In the latest of the government’s measures to fight the ongoing novel coronavirus (COVID-19) crisis, the chancellor Rishi Sunak has just announced a series of financial packages designed to mitigate the impact on businesses — including restaurants, bars, and pubs —across the U.K.
Sunak said that the coronavirus is a public health emergency, and also an economic emergency. Pledging government intervention “on a scale unimaginable only a few weeks ago,” he announced a new £330 billion in guaranteed loans. The terms of those loans are not yet known, with Sunak merely stating that terms would be “attractive.” This financial package pledged today is significantly in excess of the £12 billion that Sunak announced in last week’s budget, but still represents loans, and loans need paying back, with interest.
“The government will stand behind business small and large,” saying the loans were designed “to get businesses through this.” And yet, many will be wondering whether burdening their businesses with further debt at a time when they have existing debt and immediate costs to cover, is what they need to survive in the long-term.
Responding to the widespread criticism and dismay from those in the leisure and hospitality sectors, particularly since the government’s social distancing measures yesterday were not enforceable and left many restaurants having to take the decision to close into their own hands, the chancellor said that the government’s action would be sufficient for hospitality businesses to claim against a policy which covered for pandemics. “For those venues which do have a policy that covers pandemics — the government action is sufficient to allow them to make claims,” he said.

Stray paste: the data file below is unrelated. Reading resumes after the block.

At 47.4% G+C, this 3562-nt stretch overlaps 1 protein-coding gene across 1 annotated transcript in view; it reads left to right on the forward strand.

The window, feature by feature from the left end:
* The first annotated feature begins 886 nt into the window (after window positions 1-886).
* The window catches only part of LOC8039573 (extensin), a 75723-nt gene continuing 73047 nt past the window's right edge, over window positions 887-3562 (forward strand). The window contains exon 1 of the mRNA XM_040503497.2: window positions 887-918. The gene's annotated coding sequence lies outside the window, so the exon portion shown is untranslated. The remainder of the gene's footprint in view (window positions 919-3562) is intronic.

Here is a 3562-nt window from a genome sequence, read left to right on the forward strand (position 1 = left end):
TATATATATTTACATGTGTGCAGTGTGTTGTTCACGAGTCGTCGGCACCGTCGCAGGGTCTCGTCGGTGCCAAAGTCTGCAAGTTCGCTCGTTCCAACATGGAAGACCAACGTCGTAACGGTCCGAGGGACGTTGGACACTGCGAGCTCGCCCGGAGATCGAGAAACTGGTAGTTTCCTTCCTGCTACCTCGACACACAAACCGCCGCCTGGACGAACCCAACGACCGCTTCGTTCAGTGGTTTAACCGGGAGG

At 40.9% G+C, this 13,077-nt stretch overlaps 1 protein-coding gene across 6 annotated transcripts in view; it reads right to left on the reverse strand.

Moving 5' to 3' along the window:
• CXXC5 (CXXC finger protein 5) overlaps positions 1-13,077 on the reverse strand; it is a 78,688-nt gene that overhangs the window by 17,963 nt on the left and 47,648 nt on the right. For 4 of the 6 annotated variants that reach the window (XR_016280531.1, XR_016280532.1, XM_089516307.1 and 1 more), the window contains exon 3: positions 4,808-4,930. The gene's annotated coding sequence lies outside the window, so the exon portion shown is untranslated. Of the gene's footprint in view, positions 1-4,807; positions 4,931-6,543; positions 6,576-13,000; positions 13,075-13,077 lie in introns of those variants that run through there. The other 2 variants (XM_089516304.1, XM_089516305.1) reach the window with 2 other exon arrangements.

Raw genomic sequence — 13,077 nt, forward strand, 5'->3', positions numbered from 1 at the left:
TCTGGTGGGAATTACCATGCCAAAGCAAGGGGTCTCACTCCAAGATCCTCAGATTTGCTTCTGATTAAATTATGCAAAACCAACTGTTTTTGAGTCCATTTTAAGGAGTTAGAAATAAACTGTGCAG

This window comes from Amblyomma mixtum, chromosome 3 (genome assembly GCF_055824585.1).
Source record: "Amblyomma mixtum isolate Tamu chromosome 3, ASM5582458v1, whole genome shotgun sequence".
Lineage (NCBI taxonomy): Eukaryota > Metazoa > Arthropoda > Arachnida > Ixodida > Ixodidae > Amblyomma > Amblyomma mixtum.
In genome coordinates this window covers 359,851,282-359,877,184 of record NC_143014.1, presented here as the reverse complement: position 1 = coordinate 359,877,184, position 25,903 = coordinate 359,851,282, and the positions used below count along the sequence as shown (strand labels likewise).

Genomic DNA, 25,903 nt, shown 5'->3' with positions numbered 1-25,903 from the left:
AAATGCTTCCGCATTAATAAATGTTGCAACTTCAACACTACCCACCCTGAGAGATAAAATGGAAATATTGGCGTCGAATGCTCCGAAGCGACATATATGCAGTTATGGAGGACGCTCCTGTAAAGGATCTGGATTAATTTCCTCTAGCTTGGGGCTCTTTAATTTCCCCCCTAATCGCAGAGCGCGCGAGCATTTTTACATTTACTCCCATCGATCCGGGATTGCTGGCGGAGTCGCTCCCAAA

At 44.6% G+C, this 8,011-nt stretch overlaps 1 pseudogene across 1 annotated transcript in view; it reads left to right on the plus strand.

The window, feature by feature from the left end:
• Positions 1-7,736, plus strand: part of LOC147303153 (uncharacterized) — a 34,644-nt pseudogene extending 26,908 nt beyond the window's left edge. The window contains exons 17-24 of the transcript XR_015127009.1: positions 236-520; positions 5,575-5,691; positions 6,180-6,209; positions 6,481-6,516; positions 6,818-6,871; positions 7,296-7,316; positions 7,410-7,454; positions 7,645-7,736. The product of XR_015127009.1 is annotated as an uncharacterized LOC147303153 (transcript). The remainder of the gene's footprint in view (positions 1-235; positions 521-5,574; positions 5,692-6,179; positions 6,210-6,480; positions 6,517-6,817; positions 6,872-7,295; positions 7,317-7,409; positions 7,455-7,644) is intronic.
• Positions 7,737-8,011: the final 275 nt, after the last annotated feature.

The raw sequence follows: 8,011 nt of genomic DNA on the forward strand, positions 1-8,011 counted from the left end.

For smaller businesses in those sectors (which in the restaurant industry includes many) which didn’t have insurance, non-repayable cash grants of £25,000 per business would be made available “to help bridge through this period.”
Furthermore, Sunak went further on the “business rates holiday” for those with rateable value of under £51,000, announced last week. Today, he said that all businesses would receive relief on business rates, irrespective of the rateable value. Business rates are a tax applied to commercial property, which is calculated according to an estimate of the rental value of that property on the open market.
He said the new funds available to businesses — categorised under the new “coronavirus business interruption loans” — will be accessible by the end of this week or the beginning of next week.
Notably, at this stage, the Chancellor did not announce any direct provision to support businesses which are facing the prospect of defaulting on rent payments; it also offered no protections for “gig economy” staff or those — as is typical in the hospitality industry — on zero-hour contracts. The government, which has not ruled out announcing further measures to “do whatever it takes”, is assuming that the non-repayable cash grants would be used to cover rent and staff costs in the short-term.
Stay tuned for industry reaction and what this means for businesses in the short-term as well as in the medium- and long-term.